India has always prided in, and drawn strength from, its diversity. But the maintenance of this plurality has come at a great legal cost – the creation of one of the longest Constitution in the world, and the creation of separate personal laws that govern intimate spheres such as marriage, inheritance, adoption as divorce. Above that, it has become an issue of secularism, identity and identity politics and of the possible future course of the country.
Do read about the Shah Bano case if you never had a chance to study it in school; it is one of the landmark cases that has shaped the modern politics of our country.
Uniform Civil Code would mean that all religious rules and regulations that govern personal life would come to an end, and all people, irrespective of their identities, would be governed by the same law. Many may actually find its lack peculiar; after all, isn’t the very purpose of a democracy to provide equal rights and equality before law? But here again we deviate from the west where these notions developed and come to the turbulent history of India. The British thought that the best way to ensure supreme power was to allow various communities to govern themselves, which also enabled them to put their divide and rule theory in practice.
B.R. Ambedkar and Nehru had both sought to implement the uniform code during the making of the Indian Constitution. The former especially recognized the oppression and denial of rights that minorities (such as Dalit and women) would face in the country and within their communities (such as women in the Muslim community) if religious laws were allowed to continue. But facing severe backlash from the other upper caste members of the Parliament and the general public, this idea was eventually abandoned.
Proponents of the Uniform Civil Code have quite a few persuasive arguments. Firstly, there is the fact that a lot of regional and religious laws allow for women to be discriminated on a variety of basis- be it in the allowing of polygamy, the ease with which they can be divorced, the issues that may arise regarding inheritance, etc. A particular code for all communities, if made properly could help eliminate such problematic laws, and the exploitation of loopholes that allow regressive authorities to remain in power. It may also lead to the reduction in the vote bank politics that characterizes the country, as prospective leaders will not be able to lure communities with particular favours in return for their votes. And of course, there is always the bright hope that it would bring about greater integration and equality in the country.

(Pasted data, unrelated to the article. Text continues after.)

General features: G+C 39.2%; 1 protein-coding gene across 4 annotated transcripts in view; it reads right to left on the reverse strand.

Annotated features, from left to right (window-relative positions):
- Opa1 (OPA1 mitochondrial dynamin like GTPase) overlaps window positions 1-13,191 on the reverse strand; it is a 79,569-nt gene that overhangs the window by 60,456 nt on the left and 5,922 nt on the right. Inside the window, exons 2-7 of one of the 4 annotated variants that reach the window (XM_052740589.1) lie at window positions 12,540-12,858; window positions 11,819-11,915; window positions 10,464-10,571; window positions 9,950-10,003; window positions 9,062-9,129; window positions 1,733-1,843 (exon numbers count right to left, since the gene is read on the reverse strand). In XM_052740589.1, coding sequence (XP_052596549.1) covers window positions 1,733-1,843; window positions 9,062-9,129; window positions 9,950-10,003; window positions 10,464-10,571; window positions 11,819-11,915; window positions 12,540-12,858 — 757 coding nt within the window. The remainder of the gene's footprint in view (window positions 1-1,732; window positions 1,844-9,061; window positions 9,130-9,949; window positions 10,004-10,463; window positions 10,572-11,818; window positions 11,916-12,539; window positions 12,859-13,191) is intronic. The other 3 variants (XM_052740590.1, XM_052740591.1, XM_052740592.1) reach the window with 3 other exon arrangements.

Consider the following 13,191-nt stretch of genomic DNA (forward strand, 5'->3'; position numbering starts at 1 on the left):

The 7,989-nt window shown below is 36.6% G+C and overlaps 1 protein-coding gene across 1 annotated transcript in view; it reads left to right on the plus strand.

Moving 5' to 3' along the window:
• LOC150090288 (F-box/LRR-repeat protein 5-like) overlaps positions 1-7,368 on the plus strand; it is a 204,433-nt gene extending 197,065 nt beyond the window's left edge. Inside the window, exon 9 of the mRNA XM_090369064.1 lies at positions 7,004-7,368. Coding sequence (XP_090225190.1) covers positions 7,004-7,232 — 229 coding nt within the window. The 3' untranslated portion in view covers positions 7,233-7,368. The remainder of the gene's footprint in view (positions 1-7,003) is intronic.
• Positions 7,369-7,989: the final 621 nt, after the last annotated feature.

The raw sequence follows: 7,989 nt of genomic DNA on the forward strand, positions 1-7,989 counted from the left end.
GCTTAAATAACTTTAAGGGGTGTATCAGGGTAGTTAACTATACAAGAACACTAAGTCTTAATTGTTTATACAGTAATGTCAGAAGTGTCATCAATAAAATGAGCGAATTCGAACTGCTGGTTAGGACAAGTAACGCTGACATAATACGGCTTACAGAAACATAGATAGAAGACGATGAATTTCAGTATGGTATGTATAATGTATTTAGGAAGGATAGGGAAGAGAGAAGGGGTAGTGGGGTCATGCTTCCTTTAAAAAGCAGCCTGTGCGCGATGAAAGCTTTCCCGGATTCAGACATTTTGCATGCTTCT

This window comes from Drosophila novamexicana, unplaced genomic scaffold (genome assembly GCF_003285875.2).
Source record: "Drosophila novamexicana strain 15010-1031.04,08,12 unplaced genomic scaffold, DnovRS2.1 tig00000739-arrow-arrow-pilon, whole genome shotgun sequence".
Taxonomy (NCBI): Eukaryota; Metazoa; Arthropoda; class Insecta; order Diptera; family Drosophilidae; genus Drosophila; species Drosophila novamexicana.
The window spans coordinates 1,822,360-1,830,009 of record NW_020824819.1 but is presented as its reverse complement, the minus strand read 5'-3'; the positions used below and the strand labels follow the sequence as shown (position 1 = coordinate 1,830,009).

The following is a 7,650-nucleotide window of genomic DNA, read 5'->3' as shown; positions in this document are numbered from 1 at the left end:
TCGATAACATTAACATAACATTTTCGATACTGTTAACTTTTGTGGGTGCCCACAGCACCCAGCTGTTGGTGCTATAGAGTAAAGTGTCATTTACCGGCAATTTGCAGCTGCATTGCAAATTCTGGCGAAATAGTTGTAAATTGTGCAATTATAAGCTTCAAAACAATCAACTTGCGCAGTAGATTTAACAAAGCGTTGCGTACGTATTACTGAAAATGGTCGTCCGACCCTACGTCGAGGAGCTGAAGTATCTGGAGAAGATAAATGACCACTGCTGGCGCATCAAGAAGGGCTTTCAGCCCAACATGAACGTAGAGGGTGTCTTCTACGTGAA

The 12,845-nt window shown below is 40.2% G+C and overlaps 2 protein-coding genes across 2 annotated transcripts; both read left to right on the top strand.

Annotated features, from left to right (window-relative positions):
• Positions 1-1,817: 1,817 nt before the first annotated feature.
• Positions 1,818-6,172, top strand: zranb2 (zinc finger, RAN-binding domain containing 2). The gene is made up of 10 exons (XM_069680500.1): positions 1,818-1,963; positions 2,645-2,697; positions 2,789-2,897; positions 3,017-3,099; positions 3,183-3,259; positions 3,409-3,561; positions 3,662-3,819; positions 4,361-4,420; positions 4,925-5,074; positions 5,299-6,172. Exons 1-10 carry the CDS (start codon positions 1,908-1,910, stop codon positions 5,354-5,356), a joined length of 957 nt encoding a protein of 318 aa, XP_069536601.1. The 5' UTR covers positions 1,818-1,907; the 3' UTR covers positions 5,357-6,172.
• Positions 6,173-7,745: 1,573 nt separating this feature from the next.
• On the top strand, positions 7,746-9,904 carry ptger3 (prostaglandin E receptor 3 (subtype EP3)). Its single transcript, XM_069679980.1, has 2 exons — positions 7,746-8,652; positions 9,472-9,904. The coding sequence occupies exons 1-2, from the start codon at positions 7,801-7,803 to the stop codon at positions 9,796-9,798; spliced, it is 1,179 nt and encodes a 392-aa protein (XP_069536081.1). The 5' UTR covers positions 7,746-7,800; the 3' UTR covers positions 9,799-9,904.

The issue is of course of the pluralistic cultural and religious fabric of the country. But does this argument really hold ground? It is of course understandable that one would wish to follow the traditions and customs prescribed by their own culture. But when it comes to the legal sphere, why should such particular norms and rules hold?
India, as you may realize, does not have the same conceptualization of secularism as the West – in other countries, secularism often means a complete division between the state and religions. In India, however, secularism means that while India is neutral to all religions, the state is allowed to intervene in religious matters where it deems so necessary. This understanding of the term allows the country to ensure that religion does not cause any strife or violence. But in reality, all this has caused in often opposed intervention by the government, while many areas of religious significance remain unaddressed.
As citizens of a country, all Indians should be entitled to certain rights, and these rights should come from the legal sphere, where equality, justice and freedom are the guiding notions; not from religions traditions that often use archaic norms and rules to keep certain sections in power. So if we do have a uniform civil code, it cannot be one based on the Hindu religion, or the Christian religion, or Islamic laws. It has to be based on objective, equally beneficial and unbiased laws. And this is where the Civil Code will have a true problem. Because right now we are still in crises of identity – we have a long way to go before we can consider an uniform code without community leaders and political parties making use of the discontent that may arise to stir violence to suit their own needs. But if we do get down to it, we will have to ensure that the rules are fair and objective from all points of view, for even a single misstep can lead the country back into a time of sharply divided lines.
By Niharika Rawat